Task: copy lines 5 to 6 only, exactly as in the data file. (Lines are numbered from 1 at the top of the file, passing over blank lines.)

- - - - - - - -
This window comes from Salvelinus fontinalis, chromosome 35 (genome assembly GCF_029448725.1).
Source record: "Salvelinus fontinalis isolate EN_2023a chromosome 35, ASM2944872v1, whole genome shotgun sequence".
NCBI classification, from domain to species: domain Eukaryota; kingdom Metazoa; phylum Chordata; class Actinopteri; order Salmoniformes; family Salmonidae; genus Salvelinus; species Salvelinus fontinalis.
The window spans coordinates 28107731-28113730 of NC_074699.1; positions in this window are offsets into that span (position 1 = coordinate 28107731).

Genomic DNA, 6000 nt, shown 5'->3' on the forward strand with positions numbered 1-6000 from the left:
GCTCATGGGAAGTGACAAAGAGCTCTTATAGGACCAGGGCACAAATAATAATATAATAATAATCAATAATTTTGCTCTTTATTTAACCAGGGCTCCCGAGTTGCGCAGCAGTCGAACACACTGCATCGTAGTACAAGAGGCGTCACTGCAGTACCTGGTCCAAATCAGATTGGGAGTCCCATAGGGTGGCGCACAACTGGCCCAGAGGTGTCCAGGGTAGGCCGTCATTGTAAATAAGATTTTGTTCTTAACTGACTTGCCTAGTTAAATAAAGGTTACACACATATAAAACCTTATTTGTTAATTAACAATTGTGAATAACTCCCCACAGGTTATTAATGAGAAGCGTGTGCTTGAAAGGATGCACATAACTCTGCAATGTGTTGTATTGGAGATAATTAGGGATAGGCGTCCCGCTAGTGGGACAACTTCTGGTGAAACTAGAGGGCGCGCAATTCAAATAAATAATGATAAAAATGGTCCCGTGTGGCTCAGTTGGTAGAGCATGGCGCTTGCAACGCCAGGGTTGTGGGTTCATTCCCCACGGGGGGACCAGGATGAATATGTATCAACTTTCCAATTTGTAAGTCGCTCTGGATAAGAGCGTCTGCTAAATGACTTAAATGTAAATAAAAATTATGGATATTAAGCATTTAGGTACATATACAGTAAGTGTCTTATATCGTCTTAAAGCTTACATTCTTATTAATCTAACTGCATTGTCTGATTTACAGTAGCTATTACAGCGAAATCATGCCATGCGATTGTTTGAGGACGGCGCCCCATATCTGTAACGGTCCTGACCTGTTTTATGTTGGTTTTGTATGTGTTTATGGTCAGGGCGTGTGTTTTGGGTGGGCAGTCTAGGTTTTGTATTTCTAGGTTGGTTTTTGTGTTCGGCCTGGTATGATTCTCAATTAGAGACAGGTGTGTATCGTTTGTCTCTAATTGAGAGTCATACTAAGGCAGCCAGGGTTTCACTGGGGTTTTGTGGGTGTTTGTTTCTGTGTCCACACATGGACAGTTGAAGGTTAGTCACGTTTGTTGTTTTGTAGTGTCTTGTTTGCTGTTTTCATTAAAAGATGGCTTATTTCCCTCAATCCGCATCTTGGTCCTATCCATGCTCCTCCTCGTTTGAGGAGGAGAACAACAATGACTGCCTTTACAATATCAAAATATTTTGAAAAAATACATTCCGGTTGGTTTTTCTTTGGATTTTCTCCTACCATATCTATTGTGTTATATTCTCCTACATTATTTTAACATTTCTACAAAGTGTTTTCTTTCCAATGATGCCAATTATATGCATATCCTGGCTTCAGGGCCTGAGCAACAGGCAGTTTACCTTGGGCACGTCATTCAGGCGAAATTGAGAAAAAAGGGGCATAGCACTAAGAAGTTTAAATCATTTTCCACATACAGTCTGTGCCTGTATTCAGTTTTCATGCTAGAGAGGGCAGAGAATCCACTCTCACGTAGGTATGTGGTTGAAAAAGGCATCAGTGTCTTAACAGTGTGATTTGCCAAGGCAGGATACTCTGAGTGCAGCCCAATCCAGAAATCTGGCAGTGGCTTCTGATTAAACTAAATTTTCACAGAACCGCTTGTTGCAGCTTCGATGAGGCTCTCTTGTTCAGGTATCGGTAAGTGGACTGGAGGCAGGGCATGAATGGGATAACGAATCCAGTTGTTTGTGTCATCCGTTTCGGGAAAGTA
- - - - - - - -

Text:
Genomic DNA, 6000 nt, shown 5'->3' on the forward strand with positions numbered 1-6000 from the left:
GCTCATGGGAAGTGACAAAGAGCTCTTATAGGACCAGGGCACAAATAATAATATAATAATAATCAATAATTTTGCTCTTTATTTAACCAGGGCTCCCGAGTTGCGCAGCAGTCGAACACACTGCATCGTAGTACAAGAGGCGTCACTGCAGTACCTGGTCCAAATCAGATTGGGAGTCCCATAGGGTGGCGCACAACTGGCCCAGAGGTGTCCAGGGTAGGCCGTCATTGTAAATAAGATTTTGTTCTTAACTGACTTGCCTAGTTAAATAAAGGTTACACACATATAAAACCTTATTTGTTAATTAACAATTGTGAATAACTCCCCACAGGTTATTAATGAGAAGCGTGTGCTTGAAAGGATGCACATAACTCTGCAATGTGTTGTATTGGAGATAATTAGGGATAGGCGTCCCGCTAGTGGGACAACTTCTGGTGAAACTAGAGGGCGCGCAATTCAAATAAATAATGATAAAAATGGTCCCGTGTGGCTCAGTTGGTAGAGCATGGCGCTTGCAACGCCAGGGTTGTGGGTTCATTCCCCACGGGGGGACCAGGATGAATATGTATCAACTTTCCAATTTGTAAGTCGCTCTGGATAAGAGCGTCTGCTAAATGACTTAAATGTAAATAAAAATTATGGATATTAAGCATTTAGGTACATATACAGTAAGTGTCTTATATCGTCTTAAAGCTTACATTCTTATTAATCTAACTGCATTGTCTGATTTACAGTAGCTATTACAGCGAAATCATGCCATGCGATTGTTTGAGGACGGCGCCCCATATCTGTAACGGTCCTGACCTGTTTTATGTTGGTTTTGTATGTGTTTATGGTCAGGGCGTGTGTTTTGGGTGGGCAGTCTAGGTTTTGTATTTCTAGGTTGGTTTTTGTGTTCGGCCTGGTATGATTCTCAATTAGAGACAGGTGTGTATCGTTTGTCTCTAATTGAGAGTCATACTAAGGCAGCCAGGGTTTCACTGGGGTTTTGTGGGTGTTTGTTTCTGTGTCCACACATGGACAGTTGAAGGTTAGTCACGTTTGTTGTTTTGTAGTGTCTTGTTTGCTGTTTTCATTAAAAGATGGCTTATTTCCCTCAATCCGCATCTTGGTCCTATCCATGCTCCTCCTCGTTTGAGGAGGAGAACAACAATGACTGCCTTTACAATATCAAAATATTTTGAAAAAATACATTCCGGTTGGTTTTTCTTTGGATTTTCTCCTACCATATCTATTGTGTTATATTCTCCTACATTATTTTAACATTTCTACAAAGTGTTTTCTTTCCAATGATGCCAATTATATGCATATCCTGGCTTCAGGGCCTGAGCAACAGGCAGTTTACCTTGGGCACGTCATTCAGGCGAAATTGAGAAAAAAGGGGCATAGCACTAAGAAGTTTAAATCATTTTCCACATACAGTCTGTGCCTGTATTCAGTTTTCATGCTAGAGAGGGCAGAGAATCCACTCTCACGTAGGTATGTGGTTGAAAAAGGCATCAGTGTCTTAACAGTGTGATTTGCCAAGGCAGGATACTCTGAGTGCAGCCCAATCCAGAAATCTGGCAGTGGCTTCTGATTAAACTAAATTTTCACAGAACCGCTTGTTGCAGCTTCGATGAGGCTCTCTTGTTCAGGTATCGGTAAGTGGACTGGAGGCAGGGCATGAATGGGATAACGAATCCAGTTGTTTGTGTCATCCGTTTCGGGAAAGTA